Wednesday, November 22, 2017

Anti-Inflammatory Recipe of the Week

In September of 2015, I started Dr. Weil's Anti-Inflammatory Diet after being diagnosed with Stage 4 Endometriosis.  I share a new recipe each week to help those who may need to modify their eating habits to better their health. 

Food is medicine - You are what you eat 


You can find out more about the Anti-Inflammatory Diet by going here.


I love coleslaw, but I'm a really picky coleslaw eater.  

Like, REALLY

Ok, and I know what you are probably thinking - Coleslaw the week of Thanksgiving?  You couldn't find a "fall" recipe?

Well, I could.  I have tons of them.  But, do you know the benefits of eating coleslaw?  Plus, this recipe has apples and cranberries.  So, it's kind of fall-ish.  

First, the benefits of eating coleslaw - 
"Cabbage is a cruciferous vegetable, in the same category as broccoli, Brussels sprouts, and cauliflower. Cruciferous vegetables are renowned for their ability to protect against cancer. Experts recommend that you eat a minimum of one and a half cups of cruciferous vegetables two to three times a week in order to reap the greatest benefits from this cancer fighter. Cabbage, in particular, is an excellent source of a compound called sinigrin, which is particularly effective in helping to prevent cancer of the colon, prostate and bladder.
The health benefits of cabbage tend to be greater when it is eaten raw, which is an advantage that coleslaw has over other dishes that involve cooked cabbage. Cooking destroys the delicate myrosinase enzymes that provide cabbage with its cancer-fighting compounds.
In addition to its cancer-fighting ability, cabbage lowers "bad" LDL cholesterol, is a good source of fiber, and is high in vitamin C and vitamin K. It also provides you with calcium, potassium, vitamin A, vitamin B6, manganese, and folate. It is also high in glutamine, an amino acid with anti-inflammatory properties. In addition to all these health benefits, cabbage is also low in calories, at only 50 calories per cup.
If you have a choice between picking green cabbage or red cabbage, go for the red. Red cabbage is even healthier than its green counterpart, containing more than four times the cancer-fighting polyphenols. One hundred grams of red cabbage contains about 197 mg of polyphenols, as opposed to 45 mg for green cabbage.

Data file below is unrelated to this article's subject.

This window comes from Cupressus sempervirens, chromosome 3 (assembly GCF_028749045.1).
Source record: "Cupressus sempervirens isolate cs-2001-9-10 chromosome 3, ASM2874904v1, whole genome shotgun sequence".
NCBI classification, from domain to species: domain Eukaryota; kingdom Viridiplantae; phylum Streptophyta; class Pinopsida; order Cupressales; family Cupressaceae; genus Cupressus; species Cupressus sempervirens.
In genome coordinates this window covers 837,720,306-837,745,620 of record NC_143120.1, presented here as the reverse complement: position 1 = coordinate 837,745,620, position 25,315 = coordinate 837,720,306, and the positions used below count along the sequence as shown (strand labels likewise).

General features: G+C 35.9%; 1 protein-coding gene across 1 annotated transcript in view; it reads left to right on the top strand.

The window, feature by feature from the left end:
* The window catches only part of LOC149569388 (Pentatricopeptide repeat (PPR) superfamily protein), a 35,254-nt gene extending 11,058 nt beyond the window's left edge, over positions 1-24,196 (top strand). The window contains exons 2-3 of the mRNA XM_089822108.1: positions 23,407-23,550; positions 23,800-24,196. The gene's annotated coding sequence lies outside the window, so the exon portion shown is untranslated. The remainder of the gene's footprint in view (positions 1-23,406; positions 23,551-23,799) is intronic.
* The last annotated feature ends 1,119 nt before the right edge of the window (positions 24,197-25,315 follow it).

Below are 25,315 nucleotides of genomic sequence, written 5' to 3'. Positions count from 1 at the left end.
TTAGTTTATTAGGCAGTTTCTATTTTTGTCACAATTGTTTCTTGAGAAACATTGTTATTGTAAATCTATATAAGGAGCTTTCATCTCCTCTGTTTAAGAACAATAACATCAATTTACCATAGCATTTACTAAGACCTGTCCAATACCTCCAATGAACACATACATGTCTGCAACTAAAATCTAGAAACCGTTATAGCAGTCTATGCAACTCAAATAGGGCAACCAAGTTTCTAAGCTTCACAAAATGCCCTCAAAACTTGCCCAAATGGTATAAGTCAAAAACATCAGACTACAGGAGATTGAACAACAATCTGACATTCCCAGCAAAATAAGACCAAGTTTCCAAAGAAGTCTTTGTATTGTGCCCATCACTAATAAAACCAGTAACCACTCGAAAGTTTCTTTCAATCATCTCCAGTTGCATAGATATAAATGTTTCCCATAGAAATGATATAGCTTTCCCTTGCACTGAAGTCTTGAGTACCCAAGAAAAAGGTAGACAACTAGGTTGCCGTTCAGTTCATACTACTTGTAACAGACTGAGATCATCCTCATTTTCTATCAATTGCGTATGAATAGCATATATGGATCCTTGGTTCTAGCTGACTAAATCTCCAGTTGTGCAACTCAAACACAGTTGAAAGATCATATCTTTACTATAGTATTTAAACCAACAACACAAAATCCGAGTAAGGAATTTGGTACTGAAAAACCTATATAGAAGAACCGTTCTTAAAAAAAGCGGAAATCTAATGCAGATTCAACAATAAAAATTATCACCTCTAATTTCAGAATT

Cabbage can help heal stomach ulcers and is good for the entire digestive system in general. And while cabbage contains very little fat, the fat it does contain is the healthy omega-3 type in the form of alpha-linoleic acid (ALA)." - The Nutritional Benefits of  Coleslaw from HealthGuidance.org

and then there is this...
"1. Cabbage juice can be a miracle healer for the GI tract. Many studies show that drinking fresh cabbage juice can heal ulcers much faster than conventional treatments.
2. Cabbage can fight breast cancer. The cabbage is part of the popular cruciferous family of vegetables that contain molecules called isothiocyanates. These molecules are especially known for their anti-cancer properties and have an affinity for fighting leukemia, breast, prostate and lung cancers.
3. Cabbage is an excellent source of vitamin K.  Our bones depend on vitamin K for strength.  All types of cabbage are an excellent source of this fat-soluble vitamin that helps in the mineralization of our bones. A deficiency of vitamin K can cause minerals to be deposited into other body tissues, rather than in our bones, and can lead to damage such as the hardening of blood vessels.
4. Cabbage contains antioxidants. Cabbage has high levels of polyphenols – a large group of molecules recognized for their antioxidant power.  One of the great things polyphenols does is protect our bodies from oxidative damage, especially our skin.  Researchers show that people with a diet high in polyphenols experience less damage from UV rays than those with poor polyphenols intake.
5. Cabbage contains essential fatty acids. Cabbage has a surprisingly good content of essential fatty acids (EFAs), especially alpha-linolenic acid (a type of Omega 3). EFAs are needed more in people with inflammatory conditions – research shows that EFAs significantly improve inflammation in cystic fibrosis." - Five health benefits of cabbage from Chatelaine
So, on to the recipe!  First, I want to let you know that I modify this and all coleslaw recipes to be mayo-free.  I don't care for mayo, it's a personal preference.  Though, if you like mayo, go for it.  I'll add my modifications at the end of this post. 
I give you the Apple, Cranberry, and Amond Coleslaw from Cooking Classy

I mean seriously, how amazing does that look, right?  
Ok, how I modify coleslaw recipes to be mayo-free 
  • 4 tablespoons apple cider vinegar
  • 4 teaspoons good quality Dijon mustard 
  • 1 teaspoon salt 
  • 1 teaspoon black pepper 
  • 8 tablespoons olive oil
I put all of the ingredients into a mason jar and shake it up and then add it to the coleslaw mix.  
Now, go forth, and eat great food.  Your dietary limitations should not limit you from enjoying great food. 


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